Another angle of viewing the Agneepath is strategic realignments in the milieu of US policy of China containment. The question is, could India plan to train its youth for a possible future war in the region? Another question is whether China-India Standoff, also known as Doklam Standoff, is the impetus for this move? Whether India has a fear of possible external invasion from China and therefore planning for resilience at the mass level? Being part of US lead Quad, introduction to this short-term recruitment scheme Agneepath by India would certainly raise valid concerns in China. A similar move reciprocated by the regional countries, especially China, would raise the alarm in the west, especially in the Quad countries.

Pakistan should also be more concerned with Agneepath as there are numerous negative aspects. Indian efforts for demographic change in IIOJK in blatant violation of UN resolutions are not hidden. They are settling Hindus in the valley. Are they planning to use Agniveers in the same context? Indian interference in Balochistan is also a fact, arrest of  Kulbhushan Jadhav is a vivid example. Can India plan to use Agniveers to fuel the insurgency in the neighboring countries? Can India plan to exploit the Afghanistan situation that the international community has abandoned after coalition forces withdrawal? Nothing can be ruled out when it comes to India, as they always dreamt of absolute power in the region.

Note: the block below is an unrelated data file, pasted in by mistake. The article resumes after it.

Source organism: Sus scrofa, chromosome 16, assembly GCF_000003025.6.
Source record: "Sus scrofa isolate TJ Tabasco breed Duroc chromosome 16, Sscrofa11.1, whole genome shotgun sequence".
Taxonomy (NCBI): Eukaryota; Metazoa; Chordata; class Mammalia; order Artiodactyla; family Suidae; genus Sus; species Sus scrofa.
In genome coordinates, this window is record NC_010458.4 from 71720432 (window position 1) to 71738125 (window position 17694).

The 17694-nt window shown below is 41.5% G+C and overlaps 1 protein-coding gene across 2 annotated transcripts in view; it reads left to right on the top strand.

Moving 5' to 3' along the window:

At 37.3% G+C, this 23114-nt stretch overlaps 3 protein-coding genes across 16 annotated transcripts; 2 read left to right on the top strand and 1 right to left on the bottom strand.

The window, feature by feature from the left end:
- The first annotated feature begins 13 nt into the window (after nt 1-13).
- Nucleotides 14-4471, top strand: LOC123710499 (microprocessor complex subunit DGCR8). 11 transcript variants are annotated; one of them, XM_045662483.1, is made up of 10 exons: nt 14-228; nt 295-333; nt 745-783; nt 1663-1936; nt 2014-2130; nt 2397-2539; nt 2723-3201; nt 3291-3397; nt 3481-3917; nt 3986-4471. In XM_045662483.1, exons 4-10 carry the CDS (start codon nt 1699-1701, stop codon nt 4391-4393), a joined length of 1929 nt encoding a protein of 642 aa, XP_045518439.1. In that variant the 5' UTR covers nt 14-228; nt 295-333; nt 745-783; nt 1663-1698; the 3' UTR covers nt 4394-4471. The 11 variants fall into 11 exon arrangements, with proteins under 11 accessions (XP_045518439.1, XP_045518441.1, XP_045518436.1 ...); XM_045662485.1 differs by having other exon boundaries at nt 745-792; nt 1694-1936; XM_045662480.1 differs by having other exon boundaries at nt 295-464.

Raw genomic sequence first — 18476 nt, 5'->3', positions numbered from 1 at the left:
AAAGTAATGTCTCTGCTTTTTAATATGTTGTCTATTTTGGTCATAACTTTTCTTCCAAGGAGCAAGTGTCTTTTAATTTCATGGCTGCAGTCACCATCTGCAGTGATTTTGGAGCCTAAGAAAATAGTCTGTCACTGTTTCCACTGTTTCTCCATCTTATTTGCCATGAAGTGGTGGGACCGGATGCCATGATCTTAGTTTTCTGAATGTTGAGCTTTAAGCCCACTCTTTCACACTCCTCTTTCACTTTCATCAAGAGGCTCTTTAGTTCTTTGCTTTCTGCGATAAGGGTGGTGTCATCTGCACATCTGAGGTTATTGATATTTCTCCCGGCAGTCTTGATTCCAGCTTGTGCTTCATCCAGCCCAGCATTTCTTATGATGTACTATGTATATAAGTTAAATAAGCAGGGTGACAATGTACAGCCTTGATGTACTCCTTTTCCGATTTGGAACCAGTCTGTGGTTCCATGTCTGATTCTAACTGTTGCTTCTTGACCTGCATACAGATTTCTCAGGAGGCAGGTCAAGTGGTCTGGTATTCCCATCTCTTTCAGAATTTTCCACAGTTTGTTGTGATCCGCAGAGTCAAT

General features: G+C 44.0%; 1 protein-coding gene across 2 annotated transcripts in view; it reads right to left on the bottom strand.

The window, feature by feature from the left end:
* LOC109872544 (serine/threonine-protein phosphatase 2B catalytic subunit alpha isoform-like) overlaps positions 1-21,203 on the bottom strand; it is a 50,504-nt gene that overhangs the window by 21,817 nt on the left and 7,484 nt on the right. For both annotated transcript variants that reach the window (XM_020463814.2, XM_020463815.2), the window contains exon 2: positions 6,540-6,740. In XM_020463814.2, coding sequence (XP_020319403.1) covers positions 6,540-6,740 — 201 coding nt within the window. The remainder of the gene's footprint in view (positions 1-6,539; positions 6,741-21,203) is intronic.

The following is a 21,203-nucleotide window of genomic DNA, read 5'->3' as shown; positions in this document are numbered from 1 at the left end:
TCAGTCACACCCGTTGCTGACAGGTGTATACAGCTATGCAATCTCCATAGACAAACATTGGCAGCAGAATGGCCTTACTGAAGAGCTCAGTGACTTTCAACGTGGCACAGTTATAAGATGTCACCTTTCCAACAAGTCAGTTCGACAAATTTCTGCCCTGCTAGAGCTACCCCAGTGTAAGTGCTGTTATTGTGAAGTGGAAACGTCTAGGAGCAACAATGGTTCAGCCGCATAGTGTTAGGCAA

Agneepath certainly cannot be limited to merely shedding some extra burden from the Indian defense budget; it certainly is a move that has multi internal and regional dimensions that need to be studied minutely. Though the Indian army denied taking back the Agneepath despite violent protests across India, the Modi government will have to kneel before protesters if the situation protracts. Concerns of the unemployed youth are quite compelling in India’s prevailing mass unemployment and poverty-stricken circumstances. In any case, regional countries, especially Pakistan, must keep a significantly closer look at India’s move and its possible strategic and security-related consequences. Realignments in the region and a show of military might on the issue of the South China Sea are realities that have the potential of transferring into a large-scale conflict.


*The author is an Islamabad-based media analyst and quasi columnist; they can be reached at [email protected]

**The Diplomatic Insight does not take any position on issues, and the views represented herein are those of the author(s) and do not necessarily reflect the views of The Diplomatic Insight and its staff